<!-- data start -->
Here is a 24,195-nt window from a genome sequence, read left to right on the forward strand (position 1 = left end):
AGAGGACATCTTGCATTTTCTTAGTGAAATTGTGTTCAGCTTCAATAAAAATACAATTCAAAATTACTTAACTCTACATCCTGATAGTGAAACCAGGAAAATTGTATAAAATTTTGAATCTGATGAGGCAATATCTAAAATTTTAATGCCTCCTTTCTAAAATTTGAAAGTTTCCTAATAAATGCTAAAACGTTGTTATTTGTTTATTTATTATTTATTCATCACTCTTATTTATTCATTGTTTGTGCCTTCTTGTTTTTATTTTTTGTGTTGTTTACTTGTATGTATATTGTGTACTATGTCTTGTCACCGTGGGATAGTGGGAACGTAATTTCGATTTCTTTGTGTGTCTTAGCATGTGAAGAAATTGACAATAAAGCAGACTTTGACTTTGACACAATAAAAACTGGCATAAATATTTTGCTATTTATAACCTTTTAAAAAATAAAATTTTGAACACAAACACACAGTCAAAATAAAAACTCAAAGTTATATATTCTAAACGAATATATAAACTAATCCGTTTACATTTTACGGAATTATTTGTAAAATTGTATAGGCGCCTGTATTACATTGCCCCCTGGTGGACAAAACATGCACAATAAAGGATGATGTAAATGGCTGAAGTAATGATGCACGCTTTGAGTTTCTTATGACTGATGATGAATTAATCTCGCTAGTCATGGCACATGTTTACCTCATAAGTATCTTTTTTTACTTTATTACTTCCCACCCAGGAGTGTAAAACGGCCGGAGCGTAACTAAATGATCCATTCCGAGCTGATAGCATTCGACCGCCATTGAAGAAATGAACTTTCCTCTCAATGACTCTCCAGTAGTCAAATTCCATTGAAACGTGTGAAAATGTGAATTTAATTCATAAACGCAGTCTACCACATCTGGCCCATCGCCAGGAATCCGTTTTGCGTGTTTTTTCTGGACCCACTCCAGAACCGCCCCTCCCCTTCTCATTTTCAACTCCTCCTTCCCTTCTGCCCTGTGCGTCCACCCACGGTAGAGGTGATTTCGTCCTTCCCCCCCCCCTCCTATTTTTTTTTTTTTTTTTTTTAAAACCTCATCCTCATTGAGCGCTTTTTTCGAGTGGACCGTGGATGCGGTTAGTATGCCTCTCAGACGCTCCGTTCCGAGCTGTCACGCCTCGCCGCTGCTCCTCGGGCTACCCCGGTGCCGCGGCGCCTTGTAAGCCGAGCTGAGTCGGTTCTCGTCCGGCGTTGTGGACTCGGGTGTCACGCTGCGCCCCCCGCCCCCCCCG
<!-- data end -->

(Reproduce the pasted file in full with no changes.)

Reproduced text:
Here is a 24,195-nt window from a genome sequence, read left to right on the forward strand (position 1 = left end):
AGAGGACATCTTGCATTTTCTTAGTGAAATTGTGTTCAGCTTCAATAAAAATACAATTCAAAATTACTTAACTCTACATCCTGATAGTGAAACCAGGAAAATTGTATAAAATTTTGAATCTGATGAGGCAATATCTAAAATTTTAATGCCTCCTTTCTAAAATTTGAAAGTTTCCTAATAAATGCTAAAACGTTGTTATTTGTTTATTTATTATTTATTCATCACTCTTATTTATTCATTGTTTGTGCCTTCTTGTTTTTATTTTTTGTGTTGTTTACTTGTATGTATATTGTGTACTATGTCTTGTCACCGTGGGATAGTGGGAACGTAATTTCGATTTCTTTGTGTGTCTTAGCATGTGAAGAAATTGACAATAAAGCAGACTTTGACTTTGACACAATAAAAACTGGCATAAATATTTTGCTATTTATAACCTTTTAAAAAATAAAATTTTGAACACAAACACACAGTCAAAATAAAAACTCAAAGTTATATATTCTAAACGAATATATAAACTAATCCGTTTACATTTTACGGAATTATTTGTAAAATTGTATAGGCGCCTGTATTACATTGCCCCCTGGTGGACAAAACATGCACAATAAAGGATGATGTAAATGGCTGAAGTAATGATGCACGCTTTGAGTTTCTTATGACTGATGATGAATTAATCTCGCTAGTCATGGCACATGTTTACCTCATAAGTATCTTTTTTTACTTTATTACTTCCCACCCAGGAGTGTAAAACGGCCGGAGCGTAACTAAATGATCCATTCCGAGCTGATAGCATTCGACCGCCATTGAAGAAATGAACTTTCCTCTCAATGACTCTCCAGTAGTCAAATTCCATTGAAACGTGTGAAAATGTGAATTTAATTCATAAACGCAGTCTACCACATCTGGCCCATCGCCAGGAATCCGTTTTGCGTGTTTTTTCTGGACCCACTCCAGAACCGCCCCTCCCCTTCTCATTTTCAACTCCTCCTTCCCTTCTGCCCTGTGCGTCCACCCACGGTAGAGGTGATTTCGTCCTTCCCCCCCCCCTCCTATTTTTTTTTTTTTTTTTTTTAAAACCTCATCCTCATTGAGCGCTTTTTTCGAGTGGACCGTGGATGCGGTTAGTATGCCTCTCAGACGCTCCGTTCCGAGCTGTCACGCCTCGCCGCTGCTCCTCGGGCTACCCCGGTGCCGCGGCGCCTTGTAAGCCGAGCTGAGTCGGTTCTCGTCCGGCGTTGTGGACTCGGGTGTCACGCTGCGCCCCCCGCCCCCCCCG